Must Haves on any Running Playlist – Be Your Own DJ

As a child of the 80s, I know a thing or two about creating a killer music playlist. It was practically an adolescent rite of passage to record your favorite songs off the radio and hand the cassette tape to your secret crush.

Millennials may want to Google what a “cassette tape” was to understand that last sentence.

And “radio” for that matter.

These days I still make playlists, but for running.

Did you know that a great playlist can make you a better runner? It’s true. The right music can improve form, optimize heart rate, and lower risk of injury. In fact, running to music has been shown to boost performance by as much as 15 percent!

Now, before you go and upload Eye of the Tiger on a continuous loop, you should know that making a great playlist isn’t as simple as choosing the all the songs that pump you up. There’s some serious science that goes into the art of the perfect running playlist, and here’s why:

Runners often have a difficult time maintaining a steady pace over extended periods. They start too fast, slow down without realizing it, and exhaust their energy before reaching their goal. This is where the beats per minute of music, or BPM, can help. Listening to a playlist with carefully-chosen BPMs can help you achieve a consistent rhythmic pace for better, more extended exercise.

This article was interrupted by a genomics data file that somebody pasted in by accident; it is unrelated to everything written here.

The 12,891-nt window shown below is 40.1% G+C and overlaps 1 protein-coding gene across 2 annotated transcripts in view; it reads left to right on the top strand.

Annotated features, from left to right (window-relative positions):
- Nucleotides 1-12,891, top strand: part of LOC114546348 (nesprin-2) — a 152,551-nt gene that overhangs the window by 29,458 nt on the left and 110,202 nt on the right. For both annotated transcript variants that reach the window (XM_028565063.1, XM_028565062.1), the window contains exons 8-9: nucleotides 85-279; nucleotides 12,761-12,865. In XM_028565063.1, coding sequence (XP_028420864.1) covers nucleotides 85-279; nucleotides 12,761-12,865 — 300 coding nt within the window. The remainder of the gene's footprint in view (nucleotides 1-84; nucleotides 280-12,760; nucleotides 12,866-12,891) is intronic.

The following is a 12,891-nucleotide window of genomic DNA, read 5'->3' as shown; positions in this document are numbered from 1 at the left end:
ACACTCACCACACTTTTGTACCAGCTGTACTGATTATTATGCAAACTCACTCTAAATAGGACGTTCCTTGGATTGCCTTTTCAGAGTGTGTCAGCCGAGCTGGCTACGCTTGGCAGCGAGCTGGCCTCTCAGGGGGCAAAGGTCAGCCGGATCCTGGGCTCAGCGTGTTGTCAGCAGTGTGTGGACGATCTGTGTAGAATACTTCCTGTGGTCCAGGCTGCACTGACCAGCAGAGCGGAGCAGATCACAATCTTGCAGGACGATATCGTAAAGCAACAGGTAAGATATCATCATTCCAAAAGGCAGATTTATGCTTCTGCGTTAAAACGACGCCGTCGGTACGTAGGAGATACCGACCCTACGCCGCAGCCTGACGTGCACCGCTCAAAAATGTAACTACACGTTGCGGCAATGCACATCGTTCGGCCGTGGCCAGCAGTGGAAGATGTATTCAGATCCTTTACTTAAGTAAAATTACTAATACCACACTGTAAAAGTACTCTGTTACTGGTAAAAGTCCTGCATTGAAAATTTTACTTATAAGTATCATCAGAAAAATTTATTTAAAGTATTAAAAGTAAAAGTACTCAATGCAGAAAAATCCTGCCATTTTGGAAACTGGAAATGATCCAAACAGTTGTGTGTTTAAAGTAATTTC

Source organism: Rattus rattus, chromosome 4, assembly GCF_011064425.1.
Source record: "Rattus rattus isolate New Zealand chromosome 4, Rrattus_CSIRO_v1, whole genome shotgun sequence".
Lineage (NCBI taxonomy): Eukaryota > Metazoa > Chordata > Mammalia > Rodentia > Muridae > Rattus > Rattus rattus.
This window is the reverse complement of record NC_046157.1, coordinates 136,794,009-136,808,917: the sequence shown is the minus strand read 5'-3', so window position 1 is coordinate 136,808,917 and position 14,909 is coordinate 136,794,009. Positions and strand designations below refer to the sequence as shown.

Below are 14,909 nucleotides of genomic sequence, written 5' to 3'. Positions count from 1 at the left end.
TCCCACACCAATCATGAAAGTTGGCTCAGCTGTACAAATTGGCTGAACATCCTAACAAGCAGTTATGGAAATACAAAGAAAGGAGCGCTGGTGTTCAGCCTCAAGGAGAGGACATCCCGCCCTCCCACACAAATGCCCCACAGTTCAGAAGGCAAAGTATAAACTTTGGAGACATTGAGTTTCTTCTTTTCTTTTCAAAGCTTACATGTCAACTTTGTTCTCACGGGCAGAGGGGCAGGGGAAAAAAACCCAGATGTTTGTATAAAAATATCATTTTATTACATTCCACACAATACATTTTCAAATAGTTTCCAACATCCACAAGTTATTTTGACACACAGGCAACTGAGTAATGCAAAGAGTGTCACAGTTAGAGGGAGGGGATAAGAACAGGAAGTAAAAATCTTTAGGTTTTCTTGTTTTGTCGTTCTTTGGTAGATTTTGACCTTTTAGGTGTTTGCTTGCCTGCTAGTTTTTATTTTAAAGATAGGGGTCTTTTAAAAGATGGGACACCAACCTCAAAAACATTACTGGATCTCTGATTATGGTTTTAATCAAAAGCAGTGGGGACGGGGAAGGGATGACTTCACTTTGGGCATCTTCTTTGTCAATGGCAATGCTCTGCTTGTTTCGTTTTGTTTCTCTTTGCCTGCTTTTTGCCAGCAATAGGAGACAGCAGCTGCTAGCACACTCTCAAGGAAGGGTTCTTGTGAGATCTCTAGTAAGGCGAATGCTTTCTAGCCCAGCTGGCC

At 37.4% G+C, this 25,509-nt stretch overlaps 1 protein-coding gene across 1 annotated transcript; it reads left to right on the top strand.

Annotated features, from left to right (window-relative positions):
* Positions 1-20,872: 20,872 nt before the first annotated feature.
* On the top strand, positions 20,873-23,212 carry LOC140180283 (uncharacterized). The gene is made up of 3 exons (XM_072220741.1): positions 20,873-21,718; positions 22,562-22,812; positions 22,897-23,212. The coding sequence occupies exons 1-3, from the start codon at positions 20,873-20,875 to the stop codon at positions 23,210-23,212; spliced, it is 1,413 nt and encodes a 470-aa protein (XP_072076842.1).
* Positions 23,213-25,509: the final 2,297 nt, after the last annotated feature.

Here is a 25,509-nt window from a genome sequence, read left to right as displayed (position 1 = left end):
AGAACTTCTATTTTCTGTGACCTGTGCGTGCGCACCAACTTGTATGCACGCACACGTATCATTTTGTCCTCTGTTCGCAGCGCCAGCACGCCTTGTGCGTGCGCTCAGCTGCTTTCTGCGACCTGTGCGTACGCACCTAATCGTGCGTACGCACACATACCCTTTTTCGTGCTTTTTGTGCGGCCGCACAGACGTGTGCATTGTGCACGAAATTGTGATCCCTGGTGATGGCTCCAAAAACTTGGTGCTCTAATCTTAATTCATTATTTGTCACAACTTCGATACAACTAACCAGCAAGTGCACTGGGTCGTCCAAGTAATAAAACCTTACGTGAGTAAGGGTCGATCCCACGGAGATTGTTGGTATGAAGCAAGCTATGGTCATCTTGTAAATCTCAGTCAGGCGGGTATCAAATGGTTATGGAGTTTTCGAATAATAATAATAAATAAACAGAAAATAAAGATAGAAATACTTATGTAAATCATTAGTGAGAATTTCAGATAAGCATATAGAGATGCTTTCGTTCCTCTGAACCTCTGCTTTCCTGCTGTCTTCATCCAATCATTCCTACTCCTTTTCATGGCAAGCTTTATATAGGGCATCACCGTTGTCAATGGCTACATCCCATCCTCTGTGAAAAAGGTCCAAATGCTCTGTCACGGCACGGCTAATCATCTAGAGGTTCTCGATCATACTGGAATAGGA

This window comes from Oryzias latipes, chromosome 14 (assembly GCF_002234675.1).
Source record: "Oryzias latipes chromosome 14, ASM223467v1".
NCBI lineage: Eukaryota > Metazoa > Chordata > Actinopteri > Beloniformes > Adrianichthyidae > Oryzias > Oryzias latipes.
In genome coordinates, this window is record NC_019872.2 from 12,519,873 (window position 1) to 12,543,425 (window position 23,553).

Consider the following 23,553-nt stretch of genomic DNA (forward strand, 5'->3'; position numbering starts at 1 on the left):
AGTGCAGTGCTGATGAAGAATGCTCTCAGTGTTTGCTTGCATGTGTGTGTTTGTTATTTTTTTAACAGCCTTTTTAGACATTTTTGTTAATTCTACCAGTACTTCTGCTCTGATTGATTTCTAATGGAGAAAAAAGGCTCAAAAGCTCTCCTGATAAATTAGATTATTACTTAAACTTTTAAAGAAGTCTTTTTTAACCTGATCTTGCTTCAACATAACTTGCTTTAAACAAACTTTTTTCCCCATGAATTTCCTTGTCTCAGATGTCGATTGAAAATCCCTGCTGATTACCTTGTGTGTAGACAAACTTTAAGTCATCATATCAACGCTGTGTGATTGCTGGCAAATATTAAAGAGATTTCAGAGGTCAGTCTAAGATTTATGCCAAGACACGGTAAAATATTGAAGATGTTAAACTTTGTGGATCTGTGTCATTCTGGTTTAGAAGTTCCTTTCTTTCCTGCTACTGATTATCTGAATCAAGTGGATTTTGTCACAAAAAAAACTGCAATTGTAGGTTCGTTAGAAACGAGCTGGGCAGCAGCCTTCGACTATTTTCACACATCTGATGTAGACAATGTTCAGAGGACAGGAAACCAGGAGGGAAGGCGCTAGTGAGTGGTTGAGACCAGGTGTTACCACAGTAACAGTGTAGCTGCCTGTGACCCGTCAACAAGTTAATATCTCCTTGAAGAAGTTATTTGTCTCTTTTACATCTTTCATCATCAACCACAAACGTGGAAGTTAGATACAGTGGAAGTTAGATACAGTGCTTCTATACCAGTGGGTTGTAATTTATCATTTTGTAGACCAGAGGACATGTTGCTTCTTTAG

Warm-up music should typically have between 115 and 120 BPMs, while the songs for your main run can range anywhere from 120 to 180 BPMs. Each person’s ideal BMP depends on individual factors like stride length and the intensity of the run. Beginners will want to start with a lower BPM while seasoned runners will want higher BPMs when training to break a PR (personal record).

Already have a playlist and want to see how it measures up?

The website run2rhythm can help you out. Just follow these directions to see what kind of BPM your music ought to have:

For outdoor running:

  1. Run for 15 minutes at a comfortable pace.
  2. Count your steps for 1 minute. Repeat multiple times to find the average.
  3. Use the Run2Rhythm website chart to determine the right BPM for you.
  4. Find the chart here.

Treadmill running:

  1. Set the treadmill at a comfortable pace.
  2. Use the machine information to find the right BPM for you in the Run2Rhythm website treadmill chart.
  3. Find the chart here.

Here’s an idea of what to expect with different BPMs:

  • 150 – slow jog music
  • 153 – medium jog music
  • 156 – fast jog/slow run music
  • 160 – medium run music
  • 163 – medium/fast run music
  • 166 – fast run music
  • 171 – high intensity run music

Check out run2rhythm and getsongbpm to find songs that fit your preferred running pace.